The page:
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December 2007What the Dead Know

Counting Crocodiles

"How many crocodiles can you see?" Enos asked.

We were standing at Crooks Corner, where the Limpopo and Luvuvhu rivers meet, at the Zimbabwe-South Africa border. The Limpopo was dry, but the Luvuvhu was still flowing, although seemingly quite shallow. We had been up since 4:30 a.m. and a cool morning had given way to what would be a scorching day, about 106 degrees. The river looked darn inviting.

"None," I answered honestly.

"One," said another member of our group.

"I see seven," Enos said.

And suddenly, there they were -- a pair of eyes at water level, a long body on the opposite shore, a baby in the bulrushes. Where once I had seen sticks and stones and shadows, there were crocodiles. Nine, in fact. I took a few steps back from the river's edge.

I am just home from three weeks in Africa, where I went to game parks in South Africa and Botswana, toured Cape Town and stood at the Cape of Good Hope, discovered Piri Piri sauce in Maputo, felt the spray of Victoria Falls in Zimbabwe, stuck my feet in the Indian Ocean, and even found myself profoundly grateful for Mimmo's pizza near Sasolburg, South Africa, a place not on most travelers' wish lists.

But, fact is, the whole of Africa was never on my mental list of places I must visit in my lifetime. China, yes. Eastern Europe, absolutely. Australia and New Zealand. Scandinavia, Spain. Montreal. Japan. Portugal. Africa didn't crack my personal top ten. But an unusual opportunity put South Africa on my agenda, so I went. And had the time of my life, even with a 33-pound luggage limit*, which meant that I traveled with only two pairs of shoes, two pairs of pants that converted to shorts and virtually NO books**, although my iPod included: Bill Bryson (I'm a Stranger Here Myself, Neither Here Nor There), Garrison Keillor (Lake Pontoon), Beowulf (as read by Seamus Heaney), the Collected Poems of W.B. Yeats, Chekhov's short stories and multiple episodes of This American Life.

This is a time of year when critics make lists, to paraphrase a favorite piece by one of my favorite writers. I have been gratified to appear on some lists so far. But standing at Crooks Corner, counting crocodiles, I realized our lists include only what we've allowed ourselves to see. If two crocodiles evade the expert eye of a guide such as Enos, even for a few seconds, won't good books escape the notice of the best critics?

Yet such lists are a valuable exercise -- emphasis on exercise -- because of the debates they engender; by the time everyone gets through responding to a best-of or a shortlist, readers have literally dozens of titles from which to choose.

I won't attempt a best-of list this year; I am simply not well-read enough. Instead, I'll throw out my literary highlights of 2007, going completely with impulse, seeing what ten things come to mind first.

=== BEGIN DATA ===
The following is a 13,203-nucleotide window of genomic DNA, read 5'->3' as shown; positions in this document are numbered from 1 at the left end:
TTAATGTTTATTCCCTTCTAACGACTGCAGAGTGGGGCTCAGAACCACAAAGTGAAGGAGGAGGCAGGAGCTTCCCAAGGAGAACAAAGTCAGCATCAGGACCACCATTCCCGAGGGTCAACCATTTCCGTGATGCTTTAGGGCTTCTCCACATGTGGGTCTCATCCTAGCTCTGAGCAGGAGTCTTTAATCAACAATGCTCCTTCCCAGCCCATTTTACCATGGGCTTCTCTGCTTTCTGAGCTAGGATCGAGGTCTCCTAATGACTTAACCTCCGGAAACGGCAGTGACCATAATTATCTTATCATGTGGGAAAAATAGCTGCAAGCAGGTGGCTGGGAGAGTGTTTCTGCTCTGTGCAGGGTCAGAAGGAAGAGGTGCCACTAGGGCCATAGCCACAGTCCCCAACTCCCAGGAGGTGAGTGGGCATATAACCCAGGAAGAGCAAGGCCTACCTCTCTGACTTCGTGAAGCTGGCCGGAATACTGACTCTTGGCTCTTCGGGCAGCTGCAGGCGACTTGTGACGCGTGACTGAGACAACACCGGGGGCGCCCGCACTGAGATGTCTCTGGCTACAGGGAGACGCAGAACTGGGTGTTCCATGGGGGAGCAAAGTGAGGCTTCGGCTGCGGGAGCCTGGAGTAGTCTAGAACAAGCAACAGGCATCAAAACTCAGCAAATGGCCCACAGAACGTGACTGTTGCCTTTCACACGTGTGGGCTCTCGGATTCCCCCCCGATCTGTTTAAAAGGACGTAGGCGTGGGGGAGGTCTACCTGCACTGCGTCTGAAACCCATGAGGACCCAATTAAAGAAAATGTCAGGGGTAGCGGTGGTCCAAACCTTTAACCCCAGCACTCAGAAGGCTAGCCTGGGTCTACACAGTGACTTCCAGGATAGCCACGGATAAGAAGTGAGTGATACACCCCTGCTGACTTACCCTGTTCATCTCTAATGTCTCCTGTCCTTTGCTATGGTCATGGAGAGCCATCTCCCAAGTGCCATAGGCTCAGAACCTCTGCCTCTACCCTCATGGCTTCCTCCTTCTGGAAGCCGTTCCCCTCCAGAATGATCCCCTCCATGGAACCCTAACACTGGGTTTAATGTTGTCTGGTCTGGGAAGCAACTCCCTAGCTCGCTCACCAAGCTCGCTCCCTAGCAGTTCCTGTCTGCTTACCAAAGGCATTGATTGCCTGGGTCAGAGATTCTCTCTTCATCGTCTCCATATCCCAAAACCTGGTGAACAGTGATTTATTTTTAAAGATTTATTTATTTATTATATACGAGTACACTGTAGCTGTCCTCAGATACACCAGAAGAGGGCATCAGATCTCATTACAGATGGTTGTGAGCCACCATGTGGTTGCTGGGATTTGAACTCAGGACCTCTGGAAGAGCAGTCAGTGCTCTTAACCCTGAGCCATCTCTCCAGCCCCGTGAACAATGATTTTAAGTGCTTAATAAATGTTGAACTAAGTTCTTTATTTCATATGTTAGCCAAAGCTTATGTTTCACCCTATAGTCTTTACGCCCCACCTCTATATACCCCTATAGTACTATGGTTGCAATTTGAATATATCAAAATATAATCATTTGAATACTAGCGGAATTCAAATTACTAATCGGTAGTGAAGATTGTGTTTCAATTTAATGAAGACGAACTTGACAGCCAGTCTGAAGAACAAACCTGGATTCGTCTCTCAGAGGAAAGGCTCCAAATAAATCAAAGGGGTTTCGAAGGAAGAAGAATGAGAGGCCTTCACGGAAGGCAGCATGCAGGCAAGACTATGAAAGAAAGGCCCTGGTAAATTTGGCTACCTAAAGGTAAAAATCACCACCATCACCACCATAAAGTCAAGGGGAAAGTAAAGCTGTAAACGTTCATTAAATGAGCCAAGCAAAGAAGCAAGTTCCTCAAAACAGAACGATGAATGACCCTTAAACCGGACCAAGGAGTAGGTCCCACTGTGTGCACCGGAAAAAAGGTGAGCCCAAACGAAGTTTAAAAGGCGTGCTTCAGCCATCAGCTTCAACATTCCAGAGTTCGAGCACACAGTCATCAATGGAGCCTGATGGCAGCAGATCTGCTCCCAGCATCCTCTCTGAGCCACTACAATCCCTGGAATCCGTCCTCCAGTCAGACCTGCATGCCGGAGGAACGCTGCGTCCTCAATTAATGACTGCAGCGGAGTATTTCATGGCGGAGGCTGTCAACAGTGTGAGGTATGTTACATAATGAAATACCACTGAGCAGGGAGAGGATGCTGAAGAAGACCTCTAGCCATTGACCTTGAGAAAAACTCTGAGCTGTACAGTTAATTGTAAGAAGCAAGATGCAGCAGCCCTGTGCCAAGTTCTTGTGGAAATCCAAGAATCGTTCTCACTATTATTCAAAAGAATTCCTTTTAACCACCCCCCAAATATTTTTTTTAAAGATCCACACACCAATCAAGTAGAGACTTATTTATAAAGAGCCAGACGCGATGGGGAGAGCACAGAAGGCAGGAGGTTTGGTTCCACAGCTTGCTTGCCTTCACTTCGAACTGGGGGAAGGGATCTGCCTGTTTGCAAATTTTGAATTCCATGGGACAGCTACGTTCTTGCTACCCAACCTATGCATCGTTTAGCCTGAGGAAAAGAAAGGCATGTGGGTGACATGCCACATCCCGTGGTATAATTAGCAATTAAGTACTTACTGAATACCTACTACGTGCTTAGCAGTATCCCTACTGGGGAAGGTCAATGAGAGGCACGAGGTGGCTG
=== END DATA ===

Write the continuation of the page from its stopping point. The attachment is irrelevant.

1. Meeting Daniel Woodrell. Winter's Bone is one of the best books I've read in the past ten years.
  2. Lush Life, by Richard Price. In bookstores everywhere in March 2008.
  3. Death Message, by Mark Billingham -- and every other book I read by a good friend, but Mark's book came to mind first, possibly because it's faced out in every bookstore I visited in South Africa.
  4. Discovering Bill Bryson. A year ago, I hadn't read any Bryson, but that changed with The Life and Times of the Thunderbolt Kid. I've since read Notes From a Small Island and A Walk in the Woods and listened to most of the two books I have in audio format. In fact, Bryson helped me through the inevitable jet lag-induced insomnia upon my return; awake at 2 a.m, I put Neither Here Nor There on and spent the rest of the night drifting in and out dreams about Italy and Sarajevo.
  5. Breaking up with a literary writer with whom I have had a long-standing abusive relationship. And I'm putting another one on double-secret probation. Sorry, guys. It's not you, it's me.
  6. "Airport" reads - that is, delightful discoveries in airport bookstores: The Gathering, by Anne Enright, (Milan Malpensa); A Three Dog Night, by Abigail Thomas (New York's Kennedy Airport); The Famous Writers School, by Steven Carter (Johannesburg O.R. Tambo); the aforementioned Thunderbolt Kid (Baltimore-Washington International Thurgood Marshall Airport).
  7. Interviewing Harlan Coben at Harrogate and uncovering the secret behind his middle name.
  8. "Sex Devil" -- and everything else by Jack Pendarvis, including his blog. Hat tip to Tom Franklin for the introduction.
  9. Going public with my dislike of The Catcher in the Rye.
  10. The True-Life Adventures of Blue House and A Year in November. Actually, these books don't exist yet, except in the oral tradition, but they were as good as anything else I read in 2007.

See you in 2008.

*   The limit was because one leg of the trip was on a VERY SMALL charter plane, something else I never intended to do in my lifetime. Beforehand, I tried to imagine the worst-case scenario, and decided it would be like the plane in the original The In-Laws. The plane in which I flew was smaller.

**   I got around this, of course. I bought paperback books and jettisoned them before the charter flight, reading: Atonement, A Three Dog Night, Temptation. I found a mass market version of The Gathering and figured I could afford the extra ounces. Then, once the charter flight was safely in my past, I bought: True Story: Murder, Memoir, Mea Culpa; Famous Writers School; Arlington Park; Three Bags Full; The Murmur of Stones; and Disgrace. Meanwhile, I had my emergency hardcover, The Brief Wondrous Life of Oscar Wao, by Junot Diaz.

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